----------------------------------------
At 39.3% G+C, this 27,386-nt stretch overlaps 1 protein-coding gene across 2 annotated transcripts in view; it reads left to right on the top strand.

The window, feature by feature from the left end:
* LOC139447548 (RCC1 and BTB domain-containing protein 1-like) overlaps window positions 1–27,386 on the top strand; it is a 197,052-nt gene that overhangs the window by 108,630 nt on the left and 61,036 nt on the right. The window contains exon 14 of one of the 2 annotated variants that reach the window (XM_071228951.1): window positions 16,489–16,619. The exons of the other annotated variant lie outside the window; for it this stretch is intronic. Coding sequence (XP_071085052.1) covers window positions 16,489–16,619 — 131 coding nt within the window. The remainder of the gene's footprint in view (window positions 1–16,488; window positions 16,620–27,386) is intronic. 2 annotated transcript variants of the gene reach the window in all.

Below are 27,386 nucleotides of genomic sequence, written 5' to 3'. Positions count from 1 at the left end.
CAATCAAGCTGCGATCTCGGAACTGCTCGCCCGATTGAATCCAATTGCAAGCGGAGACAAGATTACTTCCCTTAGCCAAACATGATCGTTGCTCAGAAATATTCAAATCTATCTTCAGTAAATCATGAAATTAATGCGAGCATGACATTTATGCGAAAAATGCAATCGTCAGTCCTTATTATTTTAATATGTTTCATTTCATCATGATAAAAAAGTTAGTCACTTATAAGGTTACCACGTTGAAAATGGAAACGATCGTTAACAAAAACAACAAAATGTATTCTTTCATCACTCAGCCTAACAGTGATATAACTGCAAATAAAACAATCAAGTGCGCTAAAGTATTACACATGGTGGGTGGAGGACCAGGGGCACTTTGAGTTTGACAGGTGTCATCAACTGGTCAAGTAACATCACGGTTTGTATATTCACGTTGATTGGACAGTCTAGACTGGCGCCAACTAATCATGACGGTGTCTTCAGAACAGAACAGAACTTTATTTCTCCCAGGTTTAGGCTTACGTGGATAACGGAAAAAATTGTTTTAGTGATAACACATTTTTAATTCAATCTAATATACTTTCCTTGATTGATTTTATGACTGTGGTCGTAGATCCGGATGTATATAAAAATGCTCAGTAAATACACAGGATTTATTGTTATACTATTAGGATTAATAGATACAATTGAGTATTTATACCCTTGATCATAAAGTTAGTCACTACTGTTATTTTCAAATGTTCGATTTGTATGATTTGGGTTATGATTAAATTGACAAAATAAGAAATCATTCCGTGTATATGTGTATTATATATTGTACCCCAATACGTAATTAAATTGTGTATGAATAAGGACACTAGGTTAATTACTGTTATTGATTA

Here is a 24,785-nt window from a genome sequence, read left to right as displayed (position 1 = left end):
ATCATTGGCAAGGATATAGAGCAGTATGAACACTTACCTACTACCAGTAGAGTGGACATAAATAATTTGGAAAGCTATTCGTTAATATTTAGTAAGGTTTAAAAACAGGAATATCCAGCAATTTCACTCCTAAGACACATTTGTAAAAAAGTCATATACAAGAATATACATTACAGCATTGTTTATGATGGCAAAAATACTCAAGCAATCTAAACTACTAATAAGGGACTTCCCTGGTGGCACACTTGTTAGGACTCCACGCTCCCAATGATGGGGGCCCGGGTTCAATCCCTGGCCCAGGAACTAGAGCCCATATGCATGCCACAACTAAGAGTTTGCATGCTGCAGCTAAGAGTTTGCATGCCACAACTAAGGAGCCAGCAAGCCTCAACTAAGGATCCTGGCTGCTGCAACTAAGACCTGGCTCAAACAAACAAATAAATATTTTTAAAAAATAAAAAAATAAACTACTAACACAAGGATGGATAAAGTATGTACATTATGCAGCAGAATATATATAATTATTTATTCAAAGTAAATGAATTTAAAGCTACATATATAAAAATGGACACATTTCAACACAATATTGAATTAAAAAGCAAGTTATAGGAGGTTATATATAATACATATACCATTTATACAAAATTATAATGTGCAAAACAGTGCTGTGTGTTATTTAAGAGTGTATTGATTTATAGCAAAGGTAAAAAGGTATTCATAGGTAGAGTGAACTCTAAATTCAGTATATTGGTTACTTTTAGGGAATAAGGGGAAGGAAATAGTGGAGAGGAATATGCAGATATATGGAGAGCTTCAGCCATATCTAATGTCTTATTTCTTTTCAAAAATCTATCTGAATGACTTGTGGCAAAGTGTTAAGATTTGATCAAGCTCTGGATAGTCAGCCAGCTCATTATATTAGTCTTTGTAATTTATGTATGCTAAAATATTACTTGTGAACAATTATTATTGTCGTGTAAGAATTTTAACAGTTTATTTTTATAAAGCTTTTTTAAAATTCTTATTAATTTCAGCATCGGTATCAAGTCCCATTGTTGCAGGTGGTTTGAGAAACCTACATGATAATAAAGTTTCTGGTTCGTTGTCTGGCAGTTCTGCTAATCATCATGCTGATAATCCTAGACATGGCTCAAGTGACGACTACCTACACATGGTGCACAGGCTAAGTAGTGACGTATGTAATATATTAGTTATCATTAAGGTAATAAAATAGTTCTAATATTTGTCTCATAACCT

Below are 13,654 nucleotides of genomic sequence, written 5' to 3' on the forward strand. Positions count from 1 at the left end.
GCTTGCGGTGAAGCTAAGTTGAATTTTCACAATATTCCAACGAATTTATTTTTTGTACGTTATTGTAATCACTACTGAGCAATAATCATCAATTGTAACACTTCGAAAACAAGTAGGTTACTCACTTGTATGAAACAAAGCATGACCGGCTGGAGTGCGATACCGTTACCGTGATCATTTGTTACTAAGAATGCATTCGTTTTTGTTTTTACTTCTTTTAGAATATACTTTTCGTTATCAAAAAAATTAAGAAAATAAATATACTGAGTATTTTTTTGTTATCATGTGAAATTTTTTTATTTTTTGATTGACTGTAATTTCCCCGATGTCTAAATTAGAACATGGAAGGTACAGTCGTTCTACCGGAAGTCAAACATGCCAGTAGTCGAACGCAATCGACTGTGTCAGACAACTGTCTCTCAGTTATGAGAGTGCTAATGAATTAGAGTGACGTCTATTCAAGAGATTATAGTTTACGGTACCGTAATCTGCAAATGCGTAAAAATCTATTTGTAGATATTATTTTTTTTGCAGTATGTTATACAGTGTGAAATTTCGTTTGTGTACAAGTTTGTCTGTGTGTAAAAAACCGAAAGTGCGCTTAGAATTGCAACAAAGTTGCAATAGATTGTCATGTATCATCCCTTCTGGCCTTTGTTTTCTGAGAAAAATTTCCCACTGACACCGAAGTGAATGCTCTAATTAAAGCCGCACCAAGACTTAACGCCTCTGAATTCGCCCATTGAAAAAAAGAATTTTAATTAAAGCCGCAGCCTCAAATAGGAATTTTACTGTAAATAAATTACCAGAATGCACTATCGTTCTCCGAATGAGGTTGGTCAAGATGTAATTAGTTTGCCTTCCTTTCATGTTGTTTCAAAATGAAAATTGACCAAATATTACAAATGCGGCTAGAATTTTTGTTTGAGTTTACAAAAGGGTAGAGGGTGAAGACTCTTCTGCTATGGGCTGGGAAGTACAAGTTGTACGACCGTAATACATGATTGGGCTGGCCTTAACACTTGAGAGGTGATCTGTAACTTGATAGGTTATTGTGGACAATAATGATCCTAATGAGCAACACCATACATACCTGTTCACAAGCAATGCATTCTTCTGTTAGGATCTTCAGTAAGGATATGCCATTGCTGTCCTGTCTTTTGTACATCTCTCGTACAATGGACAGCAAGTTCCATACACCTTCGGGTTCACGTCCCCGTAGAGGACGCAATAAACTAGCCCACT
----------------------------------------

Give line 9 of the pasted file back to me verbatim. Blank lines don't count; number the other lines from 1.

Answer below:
GCTTGCGGTGAAGCTAAGTTGAATTTTCACAATATTCCAACGAATTTATTTTTTGTACGTTATTGTAATCACTACTGAGCAATAATCATCAATTGTAACACTTCGAAAACAAGTAGGTTACTCACTTGTATGAAACAAAGCATGACCGGCTGGAGTGCGATACCGTTACCGTGATCATTTGTTACTAAGAATGCATTCGTTTTTGTTTTTACTTCTTTTAGAATATACTTTTCGTTATCAAAAAAATTAAGAAAATAAATATACTGAGTATTTTTTTGTTATCATGTGAAATTTTTTTATTTTTTGATTGACTGTAATTTCCCCGATGTCTAAATTAGAACATGGAAGGTACAGTCGTTCTACCGGAAGTCAAACATGCCAGTAGTCGAACGCAATCGACTGTGTCAGACAACTGTCTCTCAGTTATGAGAGTGCTAATGAATTAGAGTGACGTCTATTCAAGAGATTATAGTTTACGGTACCGTAATCTGCAAATGCGTAAAAATCTATTTGTAGATATTATTTTTTTTGCAGTATGTTATACAGTGTGAAATTTCGTTTGTGTACAAGTTTGTCTGTGTGTAAAAAACCGAAAGTGCGCTTAGAATTGCAACAAAGTTGCAATAGATTGTCATGTATCATCCCTTCTGGCCTTTGTTTTCTGAGAAAAATTTCCCACTGACACCGAAGTGAATGCTCTAATTAAAGCCGCACCAAGACTTAACGCCTCTGAATTCGCCCATTGAAAAAAAGAATTTTAATTAAAGCCGCAGCCTCAAATAGGAATTTTACTGTAAATAAATTACCAGAATGCACTATCGTTCTCCGAATGAGGTTGGTCAAGATGTAATTAGTTTGCCTTCCTTTCATGTTGTTTCAAAATGAAAATTGACCAAATATTACAAATGCGGCTAGAATTTTTGTTTGAGTTTACAAAAGGGTAGAGGGTGAAGACTCTTCTGCTATGGGCTGGGAAGTACAAGTTGTACGACCGTAATACATGATTGGGCTGGCCTTAACACTTGAGAGGTGATCTGTAACTTGATAGGTTATTGTGGACAATAATGATCCTAATGAGCAACACCATACATACCTGTTCACAAGCAATGCATTCTTCTGTTAGGATCTTCAGTAAGGATATGCCATTGCTGTCCTGTCTTTTGTACATCTCTCGTACAATGGACAGCAAGTTCCATACACCTTCGGGTTCACGTCCCCGTAGAGGACGCAATAAACTAGCCCACT